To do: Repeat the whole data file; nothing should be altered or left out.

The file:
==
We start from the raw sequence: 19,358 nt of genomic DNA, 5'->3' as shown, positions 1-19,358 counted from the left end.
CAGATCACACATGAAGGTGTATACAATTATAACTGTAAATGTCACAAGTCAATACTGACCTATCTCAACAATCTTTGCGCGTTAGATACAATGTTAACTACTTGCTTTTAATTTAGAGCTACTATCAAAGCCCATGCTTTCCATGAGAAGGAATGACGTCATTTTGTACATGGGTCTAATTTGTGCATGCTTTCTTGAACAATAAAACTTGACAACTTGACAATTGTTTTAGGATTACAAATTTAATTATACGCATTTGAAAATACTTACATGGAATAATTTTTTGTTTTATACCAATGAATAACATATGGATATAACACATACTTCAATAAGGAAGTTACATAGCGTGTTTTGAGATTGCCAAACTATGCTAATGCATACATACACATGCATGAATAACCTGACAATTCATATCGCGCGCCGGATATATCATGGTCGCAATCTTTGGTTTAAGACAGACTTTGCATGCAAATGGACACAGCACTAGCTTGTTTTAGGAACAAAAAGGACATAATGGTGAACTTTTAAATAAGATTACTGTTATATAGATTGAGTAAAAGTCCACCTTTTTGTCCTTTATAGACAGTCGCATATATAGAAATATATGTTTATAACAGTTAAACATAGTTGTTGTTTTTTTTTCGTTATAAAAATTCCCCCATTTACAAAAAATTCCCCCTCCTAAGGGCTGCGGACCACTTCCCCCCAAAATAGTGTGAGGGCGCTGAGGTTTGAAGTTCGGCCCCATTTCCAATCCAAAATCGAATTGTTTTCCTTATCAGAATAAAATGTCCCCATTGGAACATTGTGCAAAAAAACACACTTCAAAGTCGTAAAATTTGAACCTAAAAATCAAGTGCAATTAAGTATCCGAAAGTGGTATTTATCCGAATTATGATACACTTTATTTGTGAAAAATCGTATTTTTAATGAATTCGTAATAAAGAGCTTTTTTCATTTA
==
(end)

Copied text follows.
We start from the raw sequence: 19,358 nt of genomic DNA, 5'->3' as shown, positions 1-19,358 counted from the left end.
CAGATCACACATGAAGGTGTATACAATTATAACTGTAAATGTCACAAGTCAATACTGACCTATCTCAACAATCTTTGCGCGTTAGATACAATGTTAACTACTTGCTTTTAATTTAGAGCTACTATCAAAGCCCATGCTTTCCATGAGAAGGAATGACGTCATTTTGTACATGGGTCTAATTTGTGCATGCTTTCTTGAACAATAAAACTTGACAACTTGACAATTGTTTTAGGATTACAAATTTAATTATACGCATTTGAAAATACTTACATGGAATAATTTTTTGTTTTATACCAATGAATAACATATGGATATAACACATACTTCAATAAGGAAGTTACATAGCGTGTTTTGAGATTGCCAAACTATGCTAATGCATACATACACATGCATGAATAACCTGACAATTCATATCGCGCGCCGGATATATCATGGTCGCAATCTTTGGTTTAAGACAGACTTTGCATGCAAATGGACACAGCACTAGCTTGTTTTAGGAACAAAAAGGACATAATGGTGAACTTTTAAATAAGATTACTGTTATATAGATTGAGTAAAAGTCCACCTTTTTGTCCTTTATAGACAGTCGCATATATAGAAATATATGTTTATAACAGTTAAACATAGTTGTTGTTTTTTTTTCGTTATAAAAATTCCCCCATTTACAAAAAATTCCCCCTCCTAAGGGCTGCGGACCACTTCCCCCCAAAATAGTGTGAGGGCGCTGAGGTTTGAAGTTCGGCCCCATTTCCAATCCAAAATCGAATTGTTTTCCTTATCAGAATAAAATGTCCCCATTGGAACATTGTGCAAAAAAACACACTTCAAAGTCGTAAAATTTGAACCTAAAAATCAAGTGCAATTAAGTATCCGAAAGTGGTATTTATCCGAATTATGATACACTTTATTTGTGAAAAATCGTATTTTTAATGAATTCGTAATAAAGAGCTTTTTTCATTTA